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Ablation of posterior urethral valve with Collins knife
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Figure 2: Ablation of posterior urethral valve with Collins knife

Mentions: A 35 years old male patient presented with lower urinary tract symptoms for a long time. His complaints increased for the last two years. Because of this symptoms, transurethral bladder neck resection was performed one year ago, but his symptoms did not disappear. Biochemical analysis, hemogram and urinalysis were normal and urine culture was sterile. Sonography of kidney, bilateral ureter, bladder and prostate were normal. Uroflowmetry pointed out infravesical obstruction with max. flow rate 9 ml/s and average flow rate 6 ml/s. Postvoid residual urine was measured 60 ml by bladder scan. We performed cystourethroscopy to find out the reason of obstruction. During cystourethroscopy mild bladder trabeculation and resected bladder neck were seen. At the beginning we could not find any urethral pathology. After filing bladder we inspected the urethra, while taking out the cystoscope, PUV was incidentally determined (Figure 1 (Fig. 1)). In order to verify if it was true PUV or urethral folding, valves were hooked with Collins knife (Figure 2 (Fig. 2), Figure 3 (Fig. 3)). Patient symptoms disappeared and complete emptying of the bladder were determined after 3 months of operation, with normal voiding pattern and max. flow rate 16 ml/s and average flow rate 10 ml/s in uroflowmetry. No postvoid residual urine was detected.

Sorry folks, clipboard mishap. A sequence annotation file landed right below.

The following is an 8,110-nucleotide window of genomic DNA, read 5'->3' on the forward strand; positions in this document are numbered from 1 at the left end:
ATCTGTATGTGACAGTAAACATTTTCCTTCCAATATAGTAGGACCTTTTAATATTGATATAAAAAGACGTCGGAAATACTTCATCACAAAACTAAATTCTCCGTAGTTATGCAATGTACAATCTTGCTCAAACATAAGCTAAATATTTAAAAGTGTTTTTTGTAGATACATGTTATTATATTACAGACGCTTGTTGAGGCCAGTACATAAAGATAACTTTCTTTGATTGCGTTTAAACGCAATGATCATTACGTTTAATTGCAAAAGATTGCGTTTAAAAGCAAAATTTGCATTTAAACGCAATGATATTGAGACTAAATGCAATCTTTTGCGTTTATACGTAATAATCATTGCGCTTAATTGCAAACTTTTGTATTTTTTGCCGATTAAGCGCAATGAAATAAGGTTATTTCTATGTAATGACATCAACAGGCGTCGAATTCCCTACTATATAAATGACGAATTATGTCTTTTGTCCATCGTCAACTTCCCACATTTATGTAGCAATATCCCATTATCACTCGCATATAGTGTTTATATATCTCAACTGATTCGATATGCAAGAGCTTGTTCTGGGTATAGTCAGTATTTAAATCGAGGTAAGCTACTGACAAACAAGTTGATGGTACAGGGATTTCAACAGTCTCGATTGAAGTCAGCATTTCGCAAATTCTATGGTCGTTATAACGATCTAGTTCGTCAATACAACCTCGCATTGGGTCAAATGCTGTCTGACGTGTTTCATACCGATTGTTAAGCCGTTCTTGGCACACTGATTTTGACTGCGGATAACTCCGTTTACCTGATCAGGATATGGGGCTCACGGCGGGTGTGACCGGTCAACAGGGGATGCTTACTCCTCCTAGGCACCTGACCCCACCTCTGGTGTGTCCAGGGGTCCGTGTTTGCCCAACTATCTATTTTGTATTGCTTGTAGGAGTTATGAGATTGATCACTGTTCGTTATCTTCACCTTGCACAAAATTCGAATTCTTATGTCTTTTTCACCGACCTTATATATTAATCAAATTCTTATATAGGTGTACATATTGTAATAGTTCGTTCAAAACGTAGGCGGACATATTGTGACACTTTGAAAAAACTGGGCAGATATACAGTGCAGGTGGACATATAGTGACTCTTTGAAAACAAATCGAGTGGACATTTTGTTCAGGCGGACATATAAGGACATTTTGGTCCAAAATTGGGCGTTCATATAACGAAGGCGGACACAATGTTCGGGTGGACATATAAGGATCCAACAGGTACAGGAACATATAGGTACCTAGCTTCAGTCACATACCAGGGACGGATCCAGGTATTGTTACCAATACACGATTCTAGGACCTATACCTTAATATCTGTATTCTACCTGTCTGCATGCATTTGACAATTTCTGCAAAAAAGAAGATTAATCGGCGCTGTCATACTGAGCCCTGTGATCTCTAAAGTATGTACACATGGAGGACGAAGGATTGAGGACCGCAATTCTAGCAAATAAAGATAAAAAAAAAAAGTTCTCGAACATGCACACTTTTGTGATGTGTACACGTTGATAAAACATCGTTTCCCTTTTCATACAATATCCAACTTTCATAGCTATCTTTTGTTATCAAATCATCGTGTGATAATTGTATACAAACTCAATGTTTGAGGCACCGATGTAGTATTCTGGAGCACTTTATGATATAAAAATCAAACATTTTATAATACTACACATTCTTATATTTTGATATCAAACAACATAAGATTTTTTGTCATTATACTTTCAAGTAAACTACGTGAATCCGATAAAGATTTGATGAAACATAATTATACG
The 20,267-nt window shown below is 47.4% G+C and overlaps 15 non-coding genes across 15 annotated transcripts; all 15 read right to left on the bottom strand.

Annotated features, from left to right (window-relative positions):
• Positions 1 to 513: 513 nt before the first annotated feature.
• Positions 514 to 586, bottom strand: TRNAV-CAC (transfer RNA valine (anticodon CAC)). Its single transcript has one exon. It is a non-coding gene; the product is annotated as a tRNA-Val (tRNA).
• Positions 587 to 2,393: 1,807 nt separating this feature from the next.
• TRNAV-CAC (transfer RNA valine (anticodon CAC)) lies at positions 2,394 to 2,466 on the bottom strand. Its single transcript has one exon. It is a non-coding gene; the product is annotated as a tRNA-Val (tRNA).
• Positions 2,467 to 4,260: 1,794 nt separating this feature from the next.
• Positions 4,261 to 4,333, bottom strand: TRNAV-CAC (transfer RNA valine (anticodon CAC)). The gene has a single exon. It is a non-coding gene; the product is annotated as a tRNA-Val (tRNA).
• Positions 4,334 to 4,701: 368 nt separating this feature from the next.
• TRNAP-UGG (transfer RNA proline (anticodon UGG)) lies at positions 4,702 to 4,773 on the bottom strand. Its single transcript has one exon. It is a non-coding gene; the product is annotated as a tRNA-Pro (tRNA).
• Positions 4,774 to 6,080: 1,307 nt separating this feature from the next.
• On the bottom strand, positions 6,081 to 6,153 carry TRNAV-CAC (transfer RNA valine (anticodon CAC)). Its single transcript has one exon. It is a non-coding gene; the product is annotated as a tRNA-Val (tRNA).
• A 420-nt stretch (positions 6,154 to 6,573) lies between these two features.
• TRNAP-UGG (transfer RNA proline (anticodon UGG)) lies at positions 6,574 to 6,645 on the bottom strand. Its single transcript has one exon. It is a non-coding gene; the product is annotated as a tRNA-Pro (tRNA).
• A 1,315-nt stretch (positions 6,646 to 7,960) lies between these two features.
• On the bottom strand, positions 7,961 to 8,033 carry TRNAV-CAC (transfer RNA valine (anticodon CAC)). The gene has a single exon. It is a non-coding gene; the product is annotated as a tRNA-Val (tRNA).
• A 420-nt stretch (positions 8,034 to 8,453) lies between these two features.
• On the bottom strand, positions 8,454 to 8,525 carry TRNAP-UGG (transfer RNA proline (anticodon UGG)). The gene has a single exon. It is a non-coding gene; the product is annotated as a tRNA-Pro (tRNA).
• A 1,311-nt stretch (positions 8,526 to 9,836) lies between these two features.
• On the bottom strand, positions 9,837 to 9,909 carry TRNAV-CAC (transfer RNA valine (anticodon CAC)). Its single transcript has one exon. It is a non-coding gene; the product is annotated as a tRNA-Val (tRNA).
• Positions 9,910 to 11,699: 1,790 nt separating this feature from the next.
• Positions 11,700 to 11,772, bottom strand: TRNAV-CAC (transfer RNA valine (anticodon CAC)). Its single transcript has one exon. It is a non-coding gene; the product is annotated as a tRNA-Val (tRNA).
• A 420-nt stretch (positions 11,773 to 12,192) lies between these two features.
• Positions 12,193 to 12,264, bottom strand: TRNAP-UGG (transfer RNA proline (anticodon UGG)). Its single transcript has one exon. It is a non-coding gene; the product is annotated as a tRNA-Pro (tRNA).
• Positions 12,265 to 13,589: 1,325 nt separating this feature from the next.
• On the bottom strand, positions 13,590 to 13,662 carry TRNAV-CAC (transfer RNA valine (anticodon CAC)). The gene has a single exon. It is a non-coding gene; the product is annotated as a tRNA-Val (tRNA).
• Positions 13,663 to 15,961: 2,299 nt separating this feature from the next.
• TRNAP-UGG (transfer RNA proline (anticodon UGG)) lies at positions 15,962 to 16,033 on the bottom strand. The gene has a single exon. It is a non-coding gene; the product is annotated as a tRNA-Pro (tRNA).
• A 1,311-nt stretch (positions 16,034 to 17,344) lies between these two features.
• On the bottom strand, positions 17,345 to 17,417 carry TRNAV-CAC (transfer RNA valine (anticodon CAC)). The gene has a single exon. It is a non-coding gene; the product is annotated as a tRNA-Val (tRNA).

Adult posterior urethral valve: a case report

Kilciler M, Basal S, Irkilata HC, Zor M, Istanbulluoglu MO, Dayanc M - Ger Med Sci (2010)

Bottom Line: During cystoscopy mild bladder trabeculation and resected bladder neck were seen.While the cystoscope was taken off, PUV were obtained.Since PUV is a rare condition in adults and the diagnosis of PUVs is also difficult in these groups we must consider this situation during evaluation of adult patients with obstructive symptoms especially during cystourethroscopy.

Affiliation: G├╝lhane Military Medical Academy, Department of Urology, Kecioren, Ankara, Turkey.

ABSTRACT

Introduction: Posterior urethral valve (PUV) is a congenital obstructive defect of the male urethra with an incidence of 1/8,000 to 1/25,000 live births. PUV is the most common cause of lower urinary tract obstruction in neonates. The diagnosis of PUV is usually made early, and PUV cases have rarely been detected in adults.

Case presentation: Here we report the case of a 35 years old man presented with obstructive urinary symptoms. In spite of bladder neck rejection uroflowmetry pointed out infravesical obstruction with max. flow rate 9 ml/s and average flow rate 6 ml/s in uroflowmetry. During cystoscopy mild bladder trabeculation and resected bladder neck were seen. While the cystoscope was taken off, PUV were obtained.

Conclusion: Since PUV is a rare condition in adults and the diagnosis of PUVs is also difficult in these groups we must consider this situation during evaluation of adult patients with obstructive symptoms especially during cystourethroscopy.

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